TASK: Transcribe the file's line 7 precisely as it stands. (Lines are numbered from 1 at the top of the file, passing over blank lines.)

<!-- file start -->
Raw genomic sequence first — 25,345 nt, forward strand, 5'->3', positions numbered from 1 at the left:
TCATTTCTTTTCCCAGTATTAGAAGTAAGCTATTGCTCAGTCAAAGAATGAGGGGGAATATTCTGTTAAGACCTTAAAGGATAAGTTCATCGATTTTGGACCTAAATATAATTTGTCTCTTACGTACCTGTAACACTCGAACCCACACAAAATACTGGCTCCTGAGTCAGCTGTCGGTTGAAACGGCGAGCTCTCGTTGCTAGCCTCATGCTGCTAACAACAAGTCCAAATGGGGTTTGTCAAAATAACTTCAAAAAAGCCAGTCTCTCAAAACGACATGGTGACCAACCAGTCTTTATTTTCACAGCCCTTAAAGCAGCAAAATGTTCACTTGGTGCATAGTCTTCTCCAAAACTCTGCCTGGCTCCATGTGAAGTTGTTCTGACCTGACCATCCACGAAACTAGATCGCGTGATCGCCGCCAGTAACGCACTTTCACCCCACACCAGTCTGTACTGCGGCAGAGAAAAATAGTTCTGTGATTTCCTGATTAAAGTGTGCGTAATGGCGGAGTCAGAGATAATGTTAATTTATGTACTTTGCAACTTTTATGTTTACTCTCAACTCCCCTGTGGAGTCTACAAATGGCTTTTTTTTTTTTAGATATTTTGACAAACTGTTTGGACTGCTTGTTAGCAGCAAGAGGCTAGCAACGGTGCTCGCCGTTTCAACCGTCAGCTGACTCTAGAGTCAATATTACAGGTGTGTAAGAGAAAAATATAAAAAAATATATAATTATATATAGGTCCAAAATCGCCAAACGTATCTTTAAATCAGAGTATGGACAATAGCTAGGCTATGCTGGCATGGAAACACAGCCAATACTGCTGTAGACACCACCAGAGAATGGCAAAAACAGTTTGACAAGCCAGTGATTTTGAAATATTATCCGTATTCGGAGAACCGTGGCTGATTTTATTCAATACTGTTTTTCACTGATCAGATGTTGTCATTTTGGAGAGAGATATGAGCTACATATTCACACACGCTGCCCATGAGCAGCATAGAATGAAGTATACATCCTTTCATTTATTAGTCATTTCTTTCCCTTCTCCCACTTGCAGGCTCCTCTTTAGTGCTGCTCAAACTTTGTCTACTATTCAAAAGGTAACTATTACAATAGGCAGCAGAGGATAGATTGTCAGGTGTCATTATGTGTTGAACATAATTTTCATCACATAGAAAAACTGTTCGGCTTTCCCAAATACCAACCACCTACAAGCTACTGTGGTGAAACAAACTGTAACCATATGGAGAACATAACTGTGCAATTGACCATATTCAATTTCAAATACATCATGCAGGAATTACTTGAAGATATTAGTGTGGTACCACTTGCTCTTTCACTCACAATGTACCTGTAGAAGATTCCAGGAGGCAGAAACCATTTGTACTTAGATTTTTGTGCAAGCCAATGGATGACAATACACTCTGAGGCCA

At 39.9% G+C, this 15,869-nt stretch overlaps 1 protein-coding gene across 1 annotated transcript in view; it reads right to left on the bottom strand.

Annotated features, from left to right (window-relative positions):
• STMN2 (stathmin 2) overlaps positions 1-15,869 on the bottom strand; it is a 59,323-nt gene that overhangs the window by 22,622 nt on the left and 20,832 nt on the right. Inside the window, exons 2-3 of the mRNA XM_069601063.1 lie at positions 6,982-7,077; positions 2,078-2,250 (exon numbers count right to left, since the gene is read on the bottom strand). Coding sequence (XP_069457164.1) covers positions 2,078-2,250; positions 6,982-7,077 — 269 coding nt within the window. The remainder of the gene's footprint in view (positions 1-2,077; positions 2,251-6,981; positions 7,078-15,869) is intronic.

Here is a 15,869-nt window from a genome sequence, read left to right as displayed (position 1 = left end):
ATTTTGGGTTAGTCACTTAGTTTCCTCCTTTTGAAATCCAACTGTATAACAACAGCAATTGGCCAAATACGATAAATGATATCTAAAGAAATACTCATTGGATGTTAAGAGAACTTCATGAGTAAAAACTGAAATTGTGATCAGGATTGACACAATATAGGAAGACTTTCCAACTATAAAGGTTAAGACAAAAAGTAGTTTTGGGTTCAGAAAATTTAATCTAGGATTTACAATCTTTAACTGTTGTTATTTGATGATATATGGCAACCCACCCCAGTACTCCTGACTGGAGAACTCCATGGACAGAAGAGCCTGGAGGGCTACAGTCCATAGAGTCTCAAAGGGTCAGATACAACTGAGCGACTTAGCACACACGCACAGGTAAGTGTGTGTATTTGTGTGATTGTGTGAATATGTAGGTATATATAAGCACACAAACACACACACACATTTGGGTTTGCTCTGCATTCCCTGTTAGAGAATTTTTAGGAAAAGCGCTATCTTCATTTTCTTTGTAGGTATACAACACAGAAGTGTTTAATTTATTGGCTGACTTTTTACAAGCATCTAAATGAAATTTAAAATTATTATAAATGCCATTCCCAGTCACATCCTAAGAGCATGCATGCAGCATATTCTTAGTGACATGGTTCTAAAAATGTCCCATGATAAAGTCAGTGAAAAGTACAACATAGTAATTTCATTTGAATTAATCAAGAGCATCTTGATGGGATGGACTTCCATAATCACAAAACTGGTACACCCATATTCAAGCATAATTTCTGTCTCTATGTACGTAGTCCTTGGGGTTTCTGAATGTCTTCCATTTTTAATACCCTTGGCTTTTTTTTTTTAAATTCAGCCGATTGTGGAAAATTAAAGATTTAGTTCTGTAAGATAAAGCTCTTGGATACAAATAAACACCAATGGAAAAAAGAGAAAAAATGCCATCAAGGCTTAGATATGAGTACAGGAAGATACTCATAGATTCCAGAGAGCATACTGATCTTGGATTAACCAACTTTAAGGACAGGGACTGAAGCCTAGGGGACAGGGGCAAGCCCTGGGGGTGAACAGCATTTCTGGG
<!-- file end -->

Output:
ATTTTGGGTTAGTCACTTAGTTTCCTCCTTTTGAAATCCAACTGTATAACAACAGCAATTGGCCAAATACGATAAATGATATCTAAAGAAATACTCATTGGATGTTAAGAGAACTTCATGAGTAAAAACTGAAATTGTGATCAGGATTGACACAATATAGGAAGACTTTCCAACTATAAAGGTTAAGACAAAAAGTAGTTTTGGGTTCAGAAAATTTAATCTAGGATTTACAATCTTTAACTGTTGTTATTTGATGATATATGGCAACCCACCCCAGTACTCCTGACTGGAGAACTCCATGGACAGAAGAGCCTGGAGGGCTACAGTCCATAGAGTCTCAAAGGGTCAGATACAACTGAGCGACTTAGCACACACGCACAGGTAAGTGTGTGTATTTGTGTGATTGTGTGAATATGTAGGTATATATAAGCACACAAACACACACACACATTTGGGTTTGCTCTGCATTCCCTGTTAGAGAATTTTTAGGAAAAGCGCTATCTTCATTTTCTTTGTAGGTATACAACACAGAAGTGTTTAATTTATTGGCTGACTTTTTACAAGCATCTAAATGAAATTTAAAATTATTATAAATGCCATTCCCAGTCACATCCTAAGAGCATGCATGCAGCATATTCTTAGTGACATGGTTCTAAAAATGTCCCATGATAAAGTCAGTGAAAAGTACAACATAGTAATTTCATTTGAATTAATCAAGAGCATCTTGATGGGATGGACTTCCATAATCACAAAACTGGTACACCCATATTCAAGCATAATTTCTGTCTCTATGTACGTAGTCCTTGGGGTTTCTGAATGTCTTCCATTTTTAATACCCTTGGCTTTTTTTTTTTAAATTCAGCCGATTGTGGAAAATTAAAGATTTAGTTCTGTAAGATAAAGCTCTTGGATACAAATAAACACCAATGGAAAAAAGAGAAAAAATGCCATCAAGGCTTAGATATGAGTACAGGAAGATACTCATAGATTCCAGAGAGCATACTGATCTTGGATTAACCAACTTTAAGGACAGGGACTGAAGCCTAGGGGACAGGGGCAAGCCCTGGGGGTGAACAGCATTTCTGGG